Very High Frequency Galvanic Isolated Offline Power Supply

Jeppe Arnsdorf Pedersen

Research output: Book/ReportPh.D. thesis

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During the last decades many researchers have turned their attention to raising the operation frequency of power converters to the very high frequency (VHF) range going from 30 MHz to 300 MHz. Increasing the operating frequency of a power converter leads to smaller energy storing components and hence smaller volume. The smaller volume comes from the passive components that scales inversely with frequency, and thereby decrease in value and size as the frequency is increased. Air-core magnetics are the preferred choice for VHF converters as there is no core losses and the selection of magnetic materials are still very limited. Ceramic capacitors are very suitable for VHF converters and with new semiconductor materials, this area will only grow in the near future.
Increasing the frequency to the VHF range also increases the switching losses, there-fore soft switching techniques are used to eliminate the switching losses. The topologies used, are inspired by radio frequency amplifiers, which are used to generate high fre-quency current for an antenna. In VHF converters this antenna is replaced by a rectifier to generate a DC voltage. Driving these type of converters can be a challenge as hard gating of traditional silicon MOSFETs generates losses that are frequency depended. Several soft gating solutions have been presented that limit the losses at these fre-quencies. In this thesis, one gate drive solution is described and used for multiple implemented converters. The gate drive is self-oscillating and consists of a few passive components ensuring a low cost. This gate drive is used as both a low side gate driver for an inverter and a synchronous rectifier in a bidirectional converter achieving a peak efficiency of 80% at 37 MHz. This gate drive is also implemented with a coupled induc-tor to drive a half-bridge based converter achieving 81% efficiency at an input voltage of 80 V.
The subject of this thesis is off line VHF converters, which means input voltages of several hundred volts. As most VHF topologies have relatively high voltage stresses with peak voltages reaching multiple times the input voltage, the resonant currents needed to achieve soft switching will generate high AC losses. A solution to this problem is presented in this thesis where several inverters have their input connected in series to split the high input voltage. An off-line converter build for the US mains is presented build with three inverters with a single combined rectifier. The converter designed to deliver 9 W to a 60 V LED load and is achieving an efficiency of 89.4% and a power density of 2.14 W3 . The development of this converter proof that offline VHF converter can be implemented with high efficiencies even for low power applications.
VHF converters are also subject to EMC regulations and the need for galvanic isolation as well as other standards. Galvanic isolation is usually implemented with transform-ers, however as mentioned earlier there are only limited magnetic materials for the VHF range. In this thesis PCB transformers are described together with the possibility of using capacitors as the power galvanic isolation, both methods of creating galvanic isolation are implemented in converters. Regarding EMC a series of converters with different filter implementations are examined. The results from the conducted mea-surement from 150 kHz to 30 MHz shows no peaks as the switching frequency is above the measured range. However, the radiated measurement shows high peaks with no filter, these peaks are reduced to 6 dB below the limits from EN 55022 with filtering and a EMC shield. The filter component scales with frequency, and therefore the implemented filter were still small compared to a traditional EMC filter.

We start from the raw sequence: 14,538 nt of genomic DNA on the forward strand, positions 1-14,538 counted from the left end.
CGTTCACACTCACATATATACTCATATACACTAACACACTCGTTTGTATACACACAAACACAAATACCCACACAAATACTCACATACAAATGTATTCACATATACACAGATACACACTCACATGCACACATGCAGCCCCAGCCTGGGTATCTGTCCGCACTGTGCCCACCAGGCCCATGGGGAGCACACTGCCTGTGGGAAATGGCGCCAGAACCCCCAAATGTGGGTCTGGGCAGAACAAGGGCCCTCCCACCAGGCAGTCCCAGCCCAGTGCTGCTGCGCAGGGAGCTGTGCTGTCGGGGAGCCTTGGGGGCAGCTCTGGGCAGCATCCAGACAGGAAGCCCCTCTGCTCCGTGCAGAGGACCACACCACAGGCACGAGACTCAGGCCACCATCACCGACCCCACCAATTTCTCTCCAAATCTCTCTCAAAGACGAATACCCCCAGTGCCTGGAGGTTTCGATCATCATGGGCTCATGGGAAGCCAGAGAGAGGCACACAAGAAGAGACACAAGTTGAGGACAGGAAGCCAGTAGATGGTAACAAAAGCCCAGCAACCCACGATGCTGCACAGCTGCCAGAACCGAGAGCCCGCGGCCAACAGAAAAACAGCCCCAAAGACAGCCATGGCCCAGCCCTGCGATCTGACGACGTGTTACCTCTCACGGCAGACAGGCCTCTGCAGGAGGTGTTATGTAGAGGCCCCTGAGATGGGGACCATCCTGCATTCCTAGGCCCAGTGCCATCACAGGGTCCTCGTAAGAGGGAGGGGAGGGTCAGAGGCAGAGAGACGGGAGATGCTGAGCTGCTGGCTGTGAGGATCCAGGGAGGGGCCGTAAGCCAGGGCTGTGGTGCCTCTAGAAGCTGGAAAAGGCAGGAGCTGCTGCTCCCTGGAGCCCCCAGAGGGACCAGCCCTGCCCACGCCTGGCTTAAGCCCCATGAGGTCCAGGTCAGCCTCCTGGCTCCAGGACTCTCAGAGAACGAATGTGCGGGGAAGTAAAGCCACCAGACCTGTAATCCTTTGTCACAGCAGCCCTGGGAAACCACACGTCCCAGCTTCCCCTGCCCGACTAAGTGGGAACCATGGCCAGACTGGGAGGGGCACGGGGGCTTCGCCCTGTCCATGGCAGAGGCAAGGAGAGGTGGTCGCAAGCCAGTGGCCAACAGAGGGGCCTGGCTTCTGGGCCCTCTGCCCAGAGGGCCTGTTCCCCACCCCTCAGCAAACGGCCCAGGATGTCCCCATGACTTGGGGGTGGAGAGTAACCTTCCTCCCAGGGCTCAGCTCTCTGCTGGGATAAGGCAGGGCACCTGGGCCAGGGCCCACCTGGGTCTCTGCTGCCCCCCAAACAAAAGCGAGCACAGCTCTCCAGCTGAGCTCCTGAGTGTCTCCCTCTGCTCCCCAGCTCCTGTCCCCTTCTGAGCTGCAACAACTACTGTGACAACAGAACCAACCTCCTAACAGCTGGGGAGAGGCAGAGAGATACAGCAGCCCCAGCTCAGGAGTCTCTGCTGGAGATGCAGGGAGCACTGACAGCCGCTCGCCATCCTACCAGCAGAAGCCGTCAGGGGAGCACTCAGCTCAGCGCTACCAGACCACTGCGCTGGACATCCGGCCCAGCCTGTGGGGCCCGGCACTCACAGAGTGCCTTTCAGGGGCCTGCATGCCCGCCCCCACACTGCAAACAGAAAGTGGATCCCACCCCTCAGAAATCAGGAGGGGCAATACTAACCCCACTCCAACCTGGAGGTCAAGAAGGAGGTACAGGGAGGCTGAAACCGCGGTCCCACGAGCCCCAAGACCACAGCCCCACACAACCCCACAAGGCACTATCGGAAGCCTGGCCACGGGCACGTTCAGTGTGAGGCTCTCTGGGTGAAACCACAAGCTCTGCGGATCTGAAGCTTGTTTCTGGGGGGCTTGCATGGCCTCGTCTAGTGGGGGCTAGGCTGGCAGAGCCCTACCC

Due to the high frequencies of VHF converters it is difficult to use traditional pulse width modulation (PWM) control, instead the most used are burst mode (on/off) control which can be implemented with commercial available controllers. A new imple-mentation of burst mode together with a self-oscillating gate drive is presented.
Another approach is frequency control where the switching frequency is controlled in respect to the output or input. A converter topology is analyzed with the first harmonic approach to evaluate the operation, and to create a new frequency control method to ensure a good power factor (PF). A prototype is implemented with the frequency control method, which achieves a PF of 0.99 and a THD of 5.68%. This is for a converter, switching at traditional frequencies, however the same method can be used for VHF converters.
During this Ph.D. thesis, different areas of an offline VHF converters are described, dur-ing the project different areas have been investigated such as, gate drive, synchronous rectifiers, PCB transformers, control of a resonant converter, galvanic isolation, EMC performance, power factor and stacking of converters.
Original languageEnglish
Place of PublicationKgs. Lyngby
PublisherTechnical University of Denmark
Number of pages199
Publication statusPublished - 2017

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